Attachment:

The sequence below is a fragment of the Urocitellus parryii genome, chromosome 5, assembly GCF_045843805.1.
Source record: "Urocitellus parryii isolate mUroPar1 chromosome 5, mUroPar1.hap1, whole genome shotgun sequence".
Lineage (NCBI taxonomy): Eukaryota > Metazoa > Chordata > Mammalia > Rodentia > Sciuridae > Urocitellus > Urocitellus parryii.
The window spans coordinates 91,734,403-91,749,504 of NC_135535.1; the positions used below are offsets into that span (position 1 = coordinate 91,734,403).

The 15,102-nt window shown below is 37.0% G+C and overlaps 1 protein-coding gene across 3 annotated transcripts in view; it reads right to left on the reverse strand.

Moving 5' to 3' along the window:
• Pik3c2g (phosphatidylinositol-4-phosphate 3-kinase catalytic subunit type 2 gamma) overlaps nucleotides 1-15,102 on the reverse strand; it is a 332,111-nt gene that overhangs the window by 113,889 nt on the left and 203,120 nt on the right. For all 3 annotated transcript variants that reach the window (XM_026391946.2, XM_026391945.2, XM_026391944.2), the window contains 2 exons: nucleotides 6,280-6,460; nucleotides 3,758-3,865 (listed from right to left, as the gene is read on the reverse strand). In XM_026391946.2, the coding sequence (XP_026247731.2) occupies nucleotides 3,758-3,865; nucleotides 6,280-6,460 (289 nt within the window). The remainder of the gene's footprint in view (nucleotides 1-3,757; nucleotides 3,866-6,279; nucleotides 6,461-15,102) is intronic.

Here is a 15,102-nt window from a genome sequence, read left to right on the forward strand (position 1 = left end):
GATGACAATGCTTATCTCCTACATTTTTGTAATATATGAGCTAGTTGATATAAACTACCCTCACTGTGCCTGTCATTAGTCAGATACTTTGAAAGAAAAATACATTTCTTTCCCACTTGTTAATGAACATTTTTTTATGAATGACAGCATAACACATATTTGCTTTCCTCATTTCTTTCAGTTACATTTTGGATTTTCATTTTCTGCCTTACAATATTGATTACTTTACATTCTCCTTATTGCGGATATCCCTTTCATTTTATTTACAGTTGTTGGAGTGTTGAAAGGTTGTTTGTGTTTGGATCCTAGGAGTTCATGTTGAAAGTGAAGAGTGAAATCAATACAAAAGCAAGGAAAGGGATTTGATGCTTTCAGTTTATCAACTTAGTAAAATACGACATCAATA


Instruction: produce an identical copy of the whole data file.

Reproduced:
The sequence below is a fragment of the Urocitellus parryii genome, chromosome 5, assembly GCF_045843805.1.
Source record: "Urocitellus parryii isolate mUroPar1 chromosome 5, mUroPar1.hap1, whole genome shotgun sequence".
Lineage (NCBI taxonomy): Eukaryota > Metazoa > Chordata > Mammalia > Rodentia > Sciuridae > Urocitellus > Urocitellus parryii.
The window spans coordinates 91,734,403-91,749,504 of NC_135535.1; the positions used below are offsets into that span (position 1 = coordinate 91,734,403).

The 15,102-nt window shown below is 37.0% G+C and overlaps 1 protein-coding gene across 3 annotated transcripts in view; it reads right to left on the reverse strand.

Moving 5' to 3' along the window:
• Pik3c2g (phosphatidylinositol-4-phosphate 3-kinase catalytic subunit type 2 gamma) overlaps nucleotides 1-15,102 on the reverse strand; it is a 332,111-nt gene that overhangs the window by 113,889 nt on the left and 203,120 nt on the right. For all 3 annotated transcript variants that reach the window (XM_026391946.2, XM_026391945.2, XM_026391944.2), the window contains 2 exons: nucleotides 6,280-6,460; nucleotides 3,758-3,865 (listed from right to left, as the gene is read on the reverse strand). In XM_026391946.2, the coding sequence (XP_026247731.2) occupies nucleotides 3,758-3,865; nucleotides 6,280-6,460 (289 nt within the window). The remainder of the gene's footprint in view (nucleotides 1-3,757; nucleotides 3,866-6,279; nucleotides 6,461-15,102) is intronic.

Here is a 15,102-nt window from a genome sequence, read left to right on the forward strand (position 1 = left end):
GATGACAATGCTTATCTCCTACATTTTTGTAATATATGAGCTAGTTGATATAAACTACCCTCACTGTGCCTGTCATTAGTCAGATACTTTGAAAGAAAAATACATTTCTTTCCCACTTGTTAATGAACATTTTTTTATGAATGACAGCATAACACATATTTGCTTTCCTCATTTCTTTCAGTTACATTTTGGATTTTCATTTTCTGCCTTACAATATTGATTACTTTACATTCTCCTTATTGCGGATATCCCTTTCATTTTATTTACAGTTGTTGGAGTGTTGAAAGGTTGTTTGTGTTTGGATCCTAGGAGTTCATGTTGAAAGTGAAGAGTGAAATCAATACAAAAGCAAGGAAAGGGATTTGATGCTTTCAGTTTATCAACTTAGTAAAATACGACATCAATA